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  • Document-based attacks embeds malicious code into documents, PDFs, spreadsheets, and other files.
  • Modern malware attacks are sophisticated and encrusted, which means organizations must invest in the right systems to detect and block them.

Document-based malware is pretty common these days.

An email analysis by Barracuda Networks revealed malware hidden in documents accounts for over 50 percent of all malicious files. 

This trend appears to be gaining momentum as cyber crooks continue to spam documents, according to WatchGuard, a tech security company.

While these documents look legit, they come packed with code that can potentially put your organization at risk.

Malware inserted into documents is particularly sneaky for two reasons.

First, cybercriminals use social engineering tricks to make you think you’ve received a legit file from a person you know, such as trading partners or friends, when in reality, you haven’t.

On top of that, the malware camouflages in file types you’re familiar with and would ordinarily trust, such as Microsoft Office programs.

How does document-based malware work?

The malware embeds malicious codes into documents, PDFs, spreadsheets, and other files.

Once on your computer, it can perform various malicious tasks such as stealing passwords or infecting your email contacts.

The malware replaces ordinary commands with malicious code. The worst part is that you can activate the malware through normal day-to-day tasks such as opening your emails or editing Word documents.

Overview of a document-based malware attack

Document-based malware overrides your commands, altering your computer, causing damage, and further spreading the malicious code.

Often, the malware tampers with word processors by adding, deleting, and changing words within your documents.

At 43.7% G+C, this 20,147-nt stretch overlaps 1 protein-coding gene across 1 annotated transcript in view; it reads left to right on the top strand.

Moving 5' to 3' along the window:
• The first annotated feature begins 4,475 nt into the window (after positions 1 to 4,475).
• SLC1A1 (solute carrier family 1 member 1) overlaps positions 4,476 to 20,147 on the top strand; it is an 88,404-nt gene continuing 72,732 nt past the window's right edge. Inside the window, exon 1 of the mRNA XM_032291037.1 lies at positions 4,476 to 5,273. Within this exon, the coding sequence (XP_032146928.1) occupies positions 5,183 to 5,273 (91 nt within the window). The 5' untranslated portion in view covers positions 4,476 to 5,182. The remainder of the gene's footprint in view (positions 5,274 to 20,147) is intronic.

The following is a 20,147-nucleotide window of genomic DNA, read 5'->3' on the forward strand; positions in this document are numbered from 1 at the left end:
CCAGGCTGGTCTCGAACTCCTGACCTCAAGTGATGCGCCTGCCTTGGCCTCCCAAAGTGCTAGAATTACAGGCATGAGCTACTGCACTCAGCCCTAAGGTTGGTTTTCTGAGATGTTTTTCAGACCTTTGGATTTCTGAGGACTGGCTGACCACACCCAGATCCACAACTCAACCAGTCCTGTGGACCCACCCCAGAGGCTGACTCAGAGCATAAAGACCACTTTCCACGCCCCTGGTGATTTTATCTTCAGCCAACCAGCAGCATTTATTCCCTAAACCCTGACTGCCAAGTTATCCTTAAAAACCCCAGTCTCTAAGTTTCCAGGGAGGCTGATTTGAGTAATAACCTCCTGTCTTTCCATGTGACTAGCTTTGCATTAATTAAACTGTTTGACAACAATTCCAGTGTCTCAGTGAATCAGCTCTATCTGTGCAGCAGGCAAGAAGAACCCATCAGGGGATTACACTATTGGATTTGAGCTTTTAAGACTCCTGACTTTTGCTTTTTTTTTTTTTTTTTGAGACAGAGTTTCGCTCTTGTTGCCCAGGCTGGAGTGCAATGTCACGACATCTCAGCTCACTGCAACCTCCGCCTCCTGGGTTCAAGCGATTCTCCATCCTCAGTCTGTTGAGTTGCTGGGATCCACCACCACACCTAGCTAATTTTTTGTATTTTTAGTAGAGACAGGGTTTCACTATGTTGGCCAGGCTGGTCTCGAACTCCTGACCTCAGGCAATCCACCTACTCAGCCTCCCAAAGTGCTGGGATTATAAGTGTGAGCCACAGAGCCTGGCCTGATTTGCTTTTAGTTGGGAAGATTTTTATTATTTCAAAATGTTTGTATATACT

Further, it moves text, adds images, and corrupts your hard drive. In addition, it can infiltrate your email, sending unsolicited emails to your contact list. Unsuspecting recipients will open your emails in good faith, spreading the virus into their computers.

Archive and script files are also a common method for distributing attachment-based malware.

How to know If your computer has document-based malware

You may not know if your computer is infected with malware inserted into documents.

Some signs to look out for include:

  • Strange formatting in your documents
  • New files you haven’t created
  • Altered or deleted text

People in your email contact list may also email you notifying you of the unusual email they’ve received from your account. In most cases, these emails contain odd wording or formatting, with a suspicious attachment included.

How to prevent and block malware attack

Modern malware attacks are sophisticated and encrusted, which means organizations must invest in the right systems to detect and block them.

To stay safe, organizations need to use the following securing technology.

Phishing-detection systems

Investing in a reliable phishing detection system and related security software can help identify even the slightest of clues and prevent potentially malicious messages and attachments from reaching your email boxes.


Cybercriminals and spammers use their own infrastructure. This implies they use the same IP address long enough to enable security software to blacklist and detect them. The software can then blacklist the IP address once it is apparent the address is sending a significant volume of spam.

 Advanced firewalls

An advanced network firewall can help analyze malware if a user clicks a link that initiates a download or malicious attachment. The firewall allows you to intercept possible attacks by flagging malware that attempts to infiltrate your system.

Malware detection

Software that runs on dynamic and static analysis can detect a document attempting to start an unsolicited download from the internet.

Threat intelligence systems can flag the web address while providing analysis to enable you to know if the document is malicious.

Next-gen data loss protection

Current DLP solutions are failing to keep up with the latest iterations of Malware. Modern DLP solutions like Polymer can do a better job of malware detection and blockage.

The bottom line

No computer is safe from malware inserted into documents.

There’s every probability that a user can download malicious documents through email or send them via SaaS platforms such as Slack or Zendesk, putting your organization at risk.

Polymer security scans for SaaS can help protect your organization from document-based malware by running thorough system scans. And the beauty of it is that Polymer scans your scans in minutes.

Polymer is a human-centric data loss prevention (DLP) platform that holistically reduces the risk of data exposure in your SaaS apps and AI tools. In addition to automatically detecting and remediating violations, Polymer coaches your employees to become better data stewards. Try Polymer for free.


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